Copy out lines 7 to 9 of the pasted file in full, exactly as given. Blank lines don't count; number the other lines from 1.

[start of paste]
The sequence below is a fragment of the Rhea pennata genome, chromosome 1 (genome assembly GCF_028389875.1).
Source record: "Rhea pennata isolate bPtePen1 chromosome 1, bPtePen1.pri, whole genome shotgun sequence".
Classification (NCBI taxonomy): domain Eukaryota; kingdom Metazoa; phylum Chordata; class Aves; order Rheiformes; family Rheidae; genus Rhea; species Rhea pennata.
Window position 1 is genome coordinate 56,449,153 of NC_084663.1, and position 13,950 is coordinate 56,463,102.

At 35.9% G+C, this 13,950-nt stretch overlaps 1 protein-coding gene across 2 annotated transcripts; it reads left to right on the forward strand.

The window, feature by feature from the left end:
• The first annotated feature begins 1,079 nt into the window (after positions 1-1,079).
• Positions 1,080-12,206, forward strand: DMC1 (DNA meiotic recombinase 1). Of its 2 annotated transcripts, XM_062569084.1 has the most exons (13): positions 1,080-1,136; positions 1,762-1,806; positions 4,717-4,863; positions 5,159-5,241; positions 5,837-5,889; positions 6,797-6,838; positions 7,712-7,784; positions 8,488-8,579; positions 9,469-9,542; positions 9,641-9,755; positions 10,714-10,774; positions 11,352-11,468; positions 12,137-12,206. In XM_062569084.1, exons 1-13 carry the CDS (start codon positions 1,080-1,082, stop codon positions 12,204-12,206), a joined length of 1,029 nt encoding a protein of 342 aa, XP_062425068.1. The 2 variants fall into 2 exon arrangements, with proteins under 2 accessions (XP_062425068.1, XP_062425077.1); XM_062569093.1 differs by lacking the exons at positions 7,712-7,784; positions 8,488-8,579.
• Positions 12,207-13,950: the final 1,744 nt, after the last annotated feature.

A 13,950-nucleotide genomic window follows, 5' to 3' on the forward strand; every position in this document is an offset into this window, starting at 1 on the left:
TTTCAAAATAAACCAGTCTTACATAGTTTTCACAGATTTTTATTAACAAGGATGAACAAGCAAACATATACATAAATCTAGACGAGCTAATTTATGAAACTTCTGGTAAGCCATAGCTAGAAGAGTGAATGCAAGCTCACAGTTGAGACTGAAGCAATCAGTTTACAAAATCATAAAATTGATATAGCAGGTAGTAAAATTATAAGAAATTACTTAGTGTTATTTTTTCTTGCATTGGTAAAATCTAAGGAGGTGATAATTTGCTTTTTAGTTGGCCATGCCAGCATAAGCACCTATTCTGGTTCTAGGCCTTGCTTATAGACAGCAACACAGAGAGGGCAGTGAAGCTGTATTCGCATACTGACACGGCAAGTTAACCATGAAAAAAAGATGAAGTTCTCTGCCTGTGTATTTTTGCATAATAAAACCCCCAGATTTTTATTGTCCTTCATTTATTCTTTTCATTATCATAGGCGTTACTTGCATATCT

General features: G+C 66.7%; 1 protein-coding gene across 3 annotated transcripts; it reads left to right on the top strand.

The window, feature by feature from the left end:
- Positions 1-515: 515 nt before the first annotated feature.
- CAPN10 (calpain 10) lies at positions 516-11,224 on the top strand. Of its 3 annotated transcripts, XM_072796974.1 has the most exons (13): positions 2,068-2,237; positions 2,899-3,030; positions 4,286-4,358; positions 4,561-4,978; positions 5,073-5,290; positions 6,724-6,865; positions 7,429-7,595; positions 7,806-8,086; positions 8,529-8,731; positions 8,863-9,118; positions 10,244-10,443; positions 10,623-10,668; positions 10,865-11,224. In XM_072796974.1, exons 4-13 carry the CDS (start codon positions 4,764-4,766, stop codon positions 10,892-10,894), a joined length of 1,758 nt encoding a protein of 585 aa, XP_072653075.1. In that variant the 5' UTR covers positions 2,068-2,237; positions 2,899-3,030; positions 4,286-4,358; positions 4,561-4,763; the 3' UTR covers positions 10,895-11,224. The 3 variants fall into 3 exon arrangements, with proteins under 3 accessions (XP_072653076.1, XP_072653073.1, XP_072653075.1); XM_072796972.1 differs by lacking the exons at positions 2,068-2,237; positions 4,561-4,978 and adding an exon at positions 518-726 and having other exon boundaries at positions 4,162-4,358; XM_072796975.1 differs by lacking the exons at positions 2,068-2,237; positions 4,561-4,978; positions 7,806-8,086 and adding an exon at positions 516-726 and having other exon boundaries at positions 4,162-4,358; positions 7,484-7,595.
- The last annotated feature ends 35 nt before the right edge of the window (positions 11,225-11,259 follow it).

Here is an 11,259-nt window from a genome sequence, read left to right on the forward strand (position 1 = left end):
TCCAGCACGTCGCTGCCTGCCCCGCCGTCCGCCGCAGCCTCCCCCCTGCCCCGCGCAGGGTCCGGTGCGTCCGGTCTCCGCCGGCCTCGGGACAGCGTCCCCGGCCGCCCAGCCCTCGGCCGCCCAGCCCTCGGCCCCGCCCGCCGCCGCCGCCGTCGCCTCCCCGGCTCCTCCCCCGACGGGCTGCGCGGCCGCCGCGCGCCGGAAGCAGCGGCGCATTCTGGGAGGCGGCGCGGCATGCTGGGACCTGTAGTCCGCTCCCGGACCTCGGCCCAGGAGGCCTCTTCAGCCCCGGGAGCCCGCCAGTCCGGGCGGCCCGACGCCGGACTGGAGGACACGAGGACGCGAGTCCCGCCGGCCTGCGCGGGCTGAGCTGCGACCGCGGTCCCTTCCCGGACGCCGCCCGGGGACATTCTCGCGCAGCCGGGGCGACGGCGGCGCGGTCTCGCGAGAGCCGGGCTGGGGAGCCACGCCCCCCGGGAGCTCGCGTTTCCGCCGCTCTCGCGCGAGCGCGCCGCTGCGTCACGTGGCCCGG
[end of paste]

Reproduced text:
• The first annotated feature begins 1,079 nt into the window (after positions 1-1,079).
• Positions 1,080-12,206, forward strand: DMC1 (DNA meiotic recombinase 1). Of its 2 annotated transcripts, XM_062569084.1 has the most exons (13): positions 1,080-1,136; positions 1,762-1,806; positions 4,717-4,863; positions 5,159-5,241; positions 5,837-5,889; positions 6,797-6,838; positions 7,712-7,784; positions 8,488-8,579; positions 9,469-9,542; positions 9,641-9,755; positions 10,714-10,774; positions 11,352-11,468; positions 12,137-12,206. In XM_062569084.1, exons 1-13 carry the CDS (start codon positions 1,080-1,082, stop codon positions 12,204-12,206), a joined length of 1,029 nt encoding a protein of 342 aa, XP_062425068.1. The 2 variants fall into 2 exon arrangements, with proteins under 2 accessions (XP_062425068.1, XP_062425077.1); XM_062569093.1 differs by lacking the exons at positions 7,712-7,784; positions 8,488-8,579.
• Positions 12,207-13,950: the final 1,744 nt, after the last annotated feature.